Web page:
We watched "Taxi to the Dark Side" last night, or tried to, anyway. I only got about halfway through.
Torture is the one deal-breaker for me. I watch and read about and hear about all manner of horrors, but anything about torture will give me nightmares and worse. Even the suggestion of torture in a fictional film is enough to make me leave the room. Descriptions of torture perpetrated by the United States, funded by USian taxpayers' dollars, is too much. (One of those invasions and subsequent torture chambers is staffed by Canadians, too.) Twice I had to pause the movie to unclench my stomach and cry, then finally I told Allan he should watch the rest on his own.
I'm going to assume there was nothing in the second half of the movie that I don't already know. Bagram, Abu Ghraib - Cheney, Rumsfeld, Yoo, Gonazales - the Torture Memo - the Nuremberg Trials - the Geneva Conventions - the United States Empire. It's an excellent and important movie, but on the other hand, I wasn't learning anything, only remembering. We need to remember. I know that. But I also know my limits.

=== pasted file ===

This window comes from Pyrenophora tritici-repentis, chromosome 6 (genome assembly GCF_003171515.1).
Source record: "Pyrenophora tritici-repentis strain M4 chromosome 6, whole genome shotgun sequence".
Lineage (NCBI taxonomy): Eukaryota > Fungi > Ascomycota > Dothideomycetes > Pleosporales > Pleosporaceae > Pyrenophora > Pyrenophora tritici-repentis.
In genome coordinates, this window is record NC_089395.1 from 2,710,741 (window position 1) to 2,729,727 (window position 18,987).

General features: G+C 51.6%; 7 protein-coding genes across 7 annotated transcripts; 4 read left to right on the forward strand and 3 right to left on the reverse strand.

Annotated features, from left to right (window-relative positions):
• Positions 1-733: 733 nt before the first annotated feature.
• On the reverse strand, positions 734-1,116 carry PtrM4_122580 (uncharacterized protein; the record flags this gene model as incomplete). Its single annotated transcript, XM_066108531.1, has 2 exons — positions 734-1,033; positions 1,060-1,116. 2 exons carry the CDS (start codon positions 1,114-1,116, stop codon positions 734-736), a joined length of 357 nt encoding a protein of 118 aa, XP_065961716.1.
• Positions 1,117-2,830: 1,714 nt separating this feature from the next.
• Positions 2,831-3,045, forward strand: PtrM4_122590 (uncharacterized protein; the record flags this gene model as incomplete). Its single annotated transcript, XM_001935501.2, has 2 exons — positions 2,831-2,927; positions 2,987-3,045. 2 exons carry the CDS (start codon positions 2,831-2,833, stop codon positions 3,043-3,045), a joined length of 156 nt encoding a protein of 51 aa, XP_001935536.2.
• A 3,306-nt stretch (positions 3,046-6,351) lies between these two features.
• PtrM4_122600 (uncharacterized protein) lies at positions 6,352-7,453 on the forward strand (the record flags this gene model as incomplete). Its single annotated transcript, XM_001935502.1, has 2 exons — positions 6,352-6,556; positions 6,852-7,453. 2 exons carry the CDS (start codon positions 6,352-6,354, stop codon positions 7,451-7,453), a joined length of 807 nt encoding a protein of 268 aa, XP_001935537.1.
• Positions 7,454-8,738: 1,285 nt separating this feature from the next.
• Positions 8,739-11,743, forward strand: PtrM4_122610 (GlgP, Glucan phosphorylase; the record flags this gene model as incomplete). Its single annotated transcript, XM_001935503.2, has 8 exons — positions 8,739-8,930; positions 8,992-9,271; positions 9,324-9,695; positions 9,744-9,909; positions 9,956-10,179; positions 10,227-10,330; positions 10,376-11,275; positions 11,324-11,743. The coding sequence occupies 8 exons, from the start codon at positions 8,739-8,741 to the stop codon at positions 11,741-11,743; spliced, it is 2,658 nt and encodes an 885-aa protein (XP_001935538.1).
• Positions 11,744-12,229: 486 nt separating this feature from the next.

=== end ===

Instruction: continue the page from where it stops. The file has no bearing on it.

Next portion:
About a third of the way through, a US soldier who participated in the torture in Bagram Prison says: "Sometimes I feel that I should have gone with my own morality, more than what was common."
Sometimes I feel that I should have gone with my own morality...
Look how we punish soldiers who go with their own morality! They are not allowed to leave the military, they are hounded and beaten up and persecuted, they are court martialled, they are imprisoned. They are treated like criminals, when they should be welcomed as heroes!
A soldier who finds his own morality against the pressure of violent groupthink is society's only bulwark against the horror of torture.
Canada, Let Them Stay!